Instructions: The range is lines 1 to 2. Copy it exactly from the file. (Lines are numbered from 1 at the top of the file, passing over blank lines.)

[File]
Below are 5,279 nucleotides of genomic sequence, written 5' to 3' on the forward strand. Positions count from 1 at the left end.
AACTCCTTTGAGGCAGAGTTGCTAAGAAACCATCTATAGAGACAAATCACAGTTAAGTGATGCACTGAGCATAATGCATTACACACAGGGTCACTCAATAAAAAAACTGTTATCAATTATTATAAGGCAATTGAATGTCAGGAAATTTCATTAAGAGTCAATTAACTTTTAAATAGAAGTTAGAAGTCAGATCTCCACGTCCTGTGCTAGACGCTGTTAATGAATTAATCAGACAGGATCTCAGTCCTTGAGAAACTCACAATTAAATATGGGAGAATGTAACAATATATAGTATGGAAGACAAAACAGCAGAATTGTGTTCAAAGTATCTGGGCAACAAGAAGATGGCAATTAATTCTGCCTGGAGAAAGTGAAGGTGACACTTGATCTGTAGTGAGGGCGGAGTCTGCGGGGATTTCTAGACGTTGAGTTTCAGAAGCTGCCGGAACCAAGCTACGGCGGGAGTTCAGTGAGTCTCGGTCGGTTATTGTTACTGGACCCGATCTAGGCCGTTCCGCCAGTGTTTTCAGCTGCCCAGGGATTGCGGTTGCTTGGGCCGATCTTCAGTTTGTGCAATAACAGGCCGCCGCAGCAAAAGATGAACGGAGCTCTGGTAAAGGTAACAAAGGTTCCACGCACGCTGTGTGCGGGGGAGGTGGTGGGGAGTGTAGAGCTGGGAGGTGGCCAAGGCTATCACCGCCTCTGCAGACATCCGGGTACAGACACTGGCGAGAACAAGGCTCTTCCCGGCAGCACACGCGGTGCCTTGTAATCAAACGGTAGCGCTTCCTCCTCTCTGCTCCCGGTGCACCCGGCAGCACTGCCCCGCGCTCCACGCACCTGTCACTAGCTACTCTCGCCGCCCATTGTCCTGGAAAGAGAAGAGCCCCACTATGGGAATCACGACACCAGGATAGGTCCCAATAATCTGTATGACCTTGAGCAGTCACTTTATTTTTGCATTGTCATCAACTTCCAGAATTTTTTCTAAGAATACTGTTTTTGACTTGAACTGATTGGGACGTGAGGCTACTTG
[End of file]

Below are 5,279 nucleotides of genomic sequence, written 5' to 3' on the forward strand. Positions count from 1 at the left end.
AACTCCTTTGAGGCAGAGTTGCTAAGAAACCATCTATAGAGACAAATCACAGTTAAGTGATGCACTGAGCATAATGCATTACACACAGGGTCACTCAATAAAAAAACTGTTATCAATTATTATAAGGCAATTGAATGTCAGGAAATTTCATTAAGAGTCAATTAACTTTTAAATAGAAGTTAGAAGTCAGATCTCCACGTCCTGTGCTAGACGCTGTTAATGAATTAATCAGACAGGATCTCAGTCCTTGAGAAACTCACAATTAAATATGGGAGAATGTAACAATATATAGTATGGAAGACAAAACAGCAGAATTGTGTTCAAAGTATCTGGGCAACAAGAAGATGGCAATTAATTCTGCCTGGAGAAAGTGAAGGTGACACTTGATCTGTAGTGAGGGCGGAGTCTGCGGGGATTTCTAGACGTTGAGTTTCAGAAGCTGCCGGAACCAAGCTACGGCGGGAGTTCAGTGAGTCTCGGTCGGTTATTGTTACTGGACCCGATCTAGGCCGTTCCGCCAGTGTTTTCAGCTGCCCAGGGATTGCGGTTGCTTGGGCCGATCTTCAGTTTGTGCAATAACAGGCCGCCGCAGCAAAAGATGAACGGAGCTCTGGTAAAGGTAACAAAGGTTCCACGCACGCTGTGTGCGGGGGAGGTGGTGGGGAGTGTAGAGCTGGGAGGTGGCCAAGGCTATCACCGCCTCTGCAGACATCCGGGTACAGACACTGGCGAGAACAAGGCTCTTCCCGGCAGCACACGCGGTGCCTTGTAATCAAACGGTAGCGCTTCCTCCTCTCTGCTCCCGGTGCACCCGGCAGCACTGCCCCGCGCTCCACGCACCTGTCACTAGCTACTCTCGCCGCCCATTGTCCTGGAAAGAGAAGAGCCCCACTATGGGAATCACGACACCAGGATAGGTCCCAATAATCTGTATGACCTTGAGCAGTCACTTTATTTTTGCATTGTCATCAACTTCCAGAATTTTTTCTAAGAATACTGTTTTTGACTTGAACTGATTGGGACGTGAGGCTACTTG